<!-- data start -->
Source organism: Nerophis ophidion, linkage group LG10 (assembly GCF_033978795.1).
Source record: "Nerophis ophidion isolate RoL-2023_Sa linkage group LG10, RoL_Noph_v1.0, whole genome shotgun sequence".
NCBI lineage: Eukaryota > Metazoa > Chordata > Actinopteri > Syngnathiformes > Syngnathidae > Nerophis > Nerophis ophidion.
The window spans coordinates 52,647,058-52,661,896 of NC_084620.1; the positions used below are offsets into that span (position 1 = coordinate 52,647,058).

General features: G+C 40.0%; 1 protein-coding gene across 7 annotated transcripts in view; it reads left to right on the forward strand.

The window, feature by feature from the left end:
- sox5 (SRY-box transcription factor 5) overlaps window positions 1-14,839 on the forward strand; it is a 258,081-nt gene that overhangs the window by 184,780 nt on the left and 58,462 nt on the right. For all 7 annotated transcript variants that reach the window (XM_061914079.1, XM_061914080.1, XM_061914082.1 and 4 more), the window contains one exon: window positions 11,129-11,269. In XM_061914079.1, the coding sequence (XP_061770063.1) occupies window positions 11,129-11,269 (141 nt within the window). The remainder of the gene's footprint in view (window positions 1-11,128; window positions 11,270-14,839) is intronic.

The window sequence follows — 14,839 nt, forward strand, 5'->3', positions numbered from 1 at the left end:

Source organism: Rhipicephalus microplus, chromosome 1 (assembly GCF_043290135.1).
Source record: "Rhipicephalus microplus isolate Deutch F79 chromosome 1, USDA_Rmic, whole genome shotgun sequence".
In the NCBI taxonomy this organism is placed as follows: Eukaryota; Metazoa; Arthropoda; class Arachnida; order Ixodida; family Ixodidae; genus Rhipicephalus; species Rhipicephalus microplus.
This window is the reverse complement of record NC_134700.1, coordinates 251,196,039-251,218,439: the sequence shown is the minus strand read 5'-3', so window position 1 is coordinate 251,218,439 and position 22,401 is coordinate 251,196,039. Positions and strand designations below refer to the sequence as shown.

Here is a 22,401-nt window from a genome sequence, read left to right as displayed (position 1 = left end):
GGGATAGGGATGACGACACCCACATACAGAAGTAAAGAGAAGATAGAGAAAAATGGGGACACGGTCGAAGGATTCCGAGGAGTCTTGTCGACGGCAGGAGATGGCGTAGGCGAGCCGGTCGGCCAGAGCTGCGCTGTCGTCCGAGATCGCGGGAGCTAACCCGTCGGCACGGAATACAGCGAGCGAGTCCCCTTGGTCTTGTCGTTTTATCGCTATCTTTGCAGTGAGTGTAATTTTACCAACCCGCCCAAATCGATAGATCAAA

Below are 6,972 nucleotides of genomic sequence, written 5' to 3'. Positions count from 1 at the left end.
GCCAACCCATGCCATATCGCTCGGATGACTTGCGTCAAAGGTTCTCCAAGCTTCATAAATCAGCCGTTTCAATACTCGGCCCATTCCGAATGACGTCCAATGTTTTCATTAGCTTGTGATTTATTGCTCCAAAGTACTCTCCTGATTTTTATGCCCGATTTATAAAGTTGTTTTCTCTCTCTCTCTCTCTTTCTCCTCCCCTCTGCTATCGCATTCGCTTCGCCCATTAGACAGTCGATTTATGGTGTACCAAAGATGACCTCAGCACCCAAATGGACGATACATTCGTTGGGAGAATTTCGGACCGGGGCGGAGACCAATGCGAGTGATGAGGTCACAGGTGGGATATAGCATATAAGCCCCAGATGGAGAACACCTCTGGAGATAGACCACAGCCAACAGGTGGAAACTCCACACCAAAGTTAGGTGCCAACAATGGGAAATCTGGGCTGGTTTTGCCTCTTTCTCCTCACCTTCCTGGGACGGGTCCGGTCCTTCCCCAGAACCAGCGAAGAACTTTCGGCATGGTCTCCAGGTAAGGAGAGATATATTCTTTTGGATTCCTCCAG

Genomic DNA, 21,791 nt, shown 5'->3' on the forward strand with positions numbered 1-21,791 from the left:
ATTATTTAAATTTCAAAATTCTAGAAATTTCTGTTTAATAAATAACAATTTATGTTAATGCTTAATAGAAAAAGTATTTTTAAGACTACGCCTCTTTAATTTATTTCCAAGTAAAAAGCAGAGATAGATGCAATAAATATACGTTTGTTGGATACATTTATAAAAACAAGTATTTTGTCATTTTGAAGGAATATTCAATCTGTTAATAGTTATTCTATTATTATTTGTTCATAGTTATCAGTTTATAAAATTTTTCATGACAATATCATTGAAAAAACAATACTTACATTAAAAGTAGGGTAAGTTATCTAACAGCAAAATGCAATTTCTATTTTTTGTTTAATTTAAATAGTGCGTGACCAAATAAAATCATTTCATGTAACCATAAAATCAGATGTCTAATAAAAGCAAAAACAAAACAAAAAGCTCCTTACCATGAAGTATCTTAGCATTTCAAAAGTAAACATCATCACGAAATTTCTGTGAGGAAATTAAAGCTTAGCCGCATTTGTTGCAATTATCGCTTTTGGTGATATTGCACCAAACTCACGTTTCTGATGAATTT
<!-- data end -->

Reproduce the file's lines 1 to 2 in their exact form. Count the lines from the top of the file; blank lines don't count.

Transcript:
Source organism: Nerophis ophidion, linkage group LG10 (assembly GCF_033978795.1).
Source record: "Nerophis ophidion isolate RoL-2023_Sa linkage group LG10, RoL_Noph_v1.0, whole genome shotgun sequence".